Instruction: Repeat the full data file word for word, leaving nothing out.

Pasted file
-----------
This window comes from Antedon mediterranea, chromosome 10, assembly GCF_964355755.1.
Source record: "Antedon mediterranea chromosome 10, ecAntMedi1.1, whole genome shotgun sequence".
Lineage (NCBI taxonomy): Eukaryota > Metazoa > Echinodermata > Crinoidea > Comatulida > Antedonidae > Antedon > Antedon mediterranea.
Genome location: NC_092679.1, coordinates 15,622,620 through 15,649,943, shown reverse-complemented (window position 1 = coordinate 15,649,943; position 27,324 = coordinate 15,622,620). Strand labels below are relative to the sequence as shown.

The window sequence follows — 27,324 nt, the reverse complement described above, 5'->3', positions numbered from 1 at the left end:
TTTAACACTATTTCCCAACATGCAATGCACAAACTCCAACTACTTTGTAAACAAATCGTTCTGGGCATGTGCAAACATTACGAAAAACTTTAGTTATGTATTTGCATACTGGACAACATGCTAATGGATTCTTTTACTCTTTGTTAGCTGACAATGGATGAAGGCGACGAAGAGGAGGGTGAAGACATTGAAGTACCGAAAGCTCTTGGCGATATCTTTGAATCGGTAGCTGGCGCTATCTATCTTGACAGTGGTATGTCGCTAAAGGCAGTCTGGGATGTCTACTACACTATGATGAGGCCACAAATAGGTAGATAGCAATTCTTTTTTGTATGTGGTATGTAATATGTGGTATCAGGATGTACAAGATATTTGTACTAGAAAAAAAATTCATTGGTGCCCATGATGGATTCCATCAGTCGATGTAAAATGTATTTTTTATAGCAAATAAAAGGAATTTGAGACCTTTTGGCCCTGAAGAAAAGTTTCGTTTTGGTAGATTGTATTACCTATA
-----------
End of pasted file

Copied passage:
This window comes from Antedon mediterranea, chromosome 10, assembly GCF_964355755.1.
Source record: "Antedon mediterranea chromosome 10, ecAntMedi1.1, whole genome shotgun sequence".
Lineage (NCBI taxonomy): Eukaryota > Metazoa > Echinodermata > Crinoidea > Comatulida > Antedonidae > Antedon > Antedon mediterranea.
Genome location: NC_092679.1, coordinates 15,622,620 through 15,649,943, shown reverse-complemented (window position 1 = coordinate 15,649,943; position 27,324 = coordinate 15,622,620). Strand labels below are relative to the sequence as shown.

The window sequence follows — 27,324 nt, the reverse complement described above, 5'->3', positions numbered from 1 at the left end:
TTTAACACTATTTCCCAACATGCAATGCACAAACTCCAACTACTTTGTAAACAAATCGTTCTGGGCATGTGCAAACATTACGAAAAACTTTAGTTATGTATTTGCATACTGGACAACATGCTAATGGATTCTTTTACTCTTTGTTAGCTGACAATGGATGAAGGCGACGAAGAGGAGGGTGAAGACATTGAAGTACCGAAAGCTCTTGGCGATATCTTTGAATCGGTAGCTGGCGCTATCTATCTTGACAGTGGTATGTCGCTAAAGGCAGTCTGGGATGTCTACTACACTATGATGAGGCCACAAATAGGTAGATAGCAATTCTTTTTTGTATGTGGTATGTAATATGTGGTATCAGGATGTACAAGATATTTGTACTAGAAAAAAAATTCATTGGTGCCCATGATGGATTCCATCAGTCGATGTAAAATGTATTTTTTATAGCAAATAAAAGGAATTTGAGACCTTTTGGCCCTGAAGAAAAGTTTCGTTTTGGTAGATTGTATTACCTATA